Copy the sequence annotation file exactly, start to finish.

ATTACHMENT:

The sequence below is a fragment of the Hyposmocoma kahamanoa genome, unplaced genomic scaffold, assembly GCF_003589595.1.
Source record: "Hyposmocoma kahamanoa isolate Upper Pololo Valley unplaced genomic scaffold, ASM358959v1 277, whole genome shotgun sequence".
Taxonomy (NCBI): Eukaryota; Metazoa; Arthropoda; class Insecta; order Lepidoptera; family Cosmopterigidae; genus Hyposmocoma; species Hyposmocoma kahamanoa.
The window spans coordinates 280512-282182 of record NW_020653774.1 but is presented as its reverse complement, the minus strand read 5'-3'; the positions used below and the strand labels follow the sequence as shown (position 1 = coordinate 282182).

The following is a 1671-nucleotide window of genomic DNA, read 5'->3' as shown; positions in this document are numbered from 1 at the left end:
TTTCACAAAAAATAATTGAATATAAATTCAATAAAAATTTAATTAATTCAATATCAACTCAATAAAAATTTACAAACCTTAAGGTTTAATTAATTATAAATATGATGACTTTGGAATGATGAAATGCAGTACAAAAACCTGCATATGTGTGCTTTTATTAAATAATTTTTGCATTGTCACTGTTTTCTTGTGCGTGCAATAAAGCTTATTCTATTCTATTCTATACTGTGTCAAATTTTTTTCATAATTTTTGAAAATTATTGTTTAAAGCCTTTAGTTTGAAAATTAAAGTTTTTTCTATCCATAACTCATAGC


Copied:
The sequence below is a fragment of the Hyposmocoma kahamanoa genome, unplaced genomic scaffold, assembly GCF_003589595.1.
Source record: "Hyposmocoma kahamanoa isolate Upper Pololo Valley unplaced genomic scaffold, ASM358959v1 277, whole genome shotgun sequence".
Taxonomy (NCBI): Eukaryota; Metazoa; Arthropoda; class Insecta; order Lepidoptera; family Cosmopterigidae; genus Hyposmocoma; species Hyposmocoma kahamanoa.
The window spans coordinates 280512-282182 of record NW_020653774.1 but is presented as its reverse complement, the minus strand read 5'-3'; the positions used below and the strand labels follow the sequence as shown (position 1 = coordinate 282182).

The following is a 1671-nucleotide window of genomic DNA, read 5'->3' as shown; positions in this document are numbered from 1 at the left end:
TTTCACAAAAAATAATTGAATATAAATTCAATAAAAATTTAATTAATTCAATATCAACTCAATAAAAATTTACAAACCTTAAGGTTTAATTAATTATAAATATGATGACTTTGGAATGATGAAATGCAGTACAAAAACCTGCATATGTGTGCTTTTATTAAATAATTTTTGCATTGTCACTGTTTTCTTGTGCGTGCAATAAAGCTTATTCTATTCTATTCTATACTGTGTCAAATTTTTTTCATAATTTTTGAAAATTATTGTTTAAAGCCTTTAGTTTGAAAATTAAAGTTTTTTCTATCCATAACTCATAGC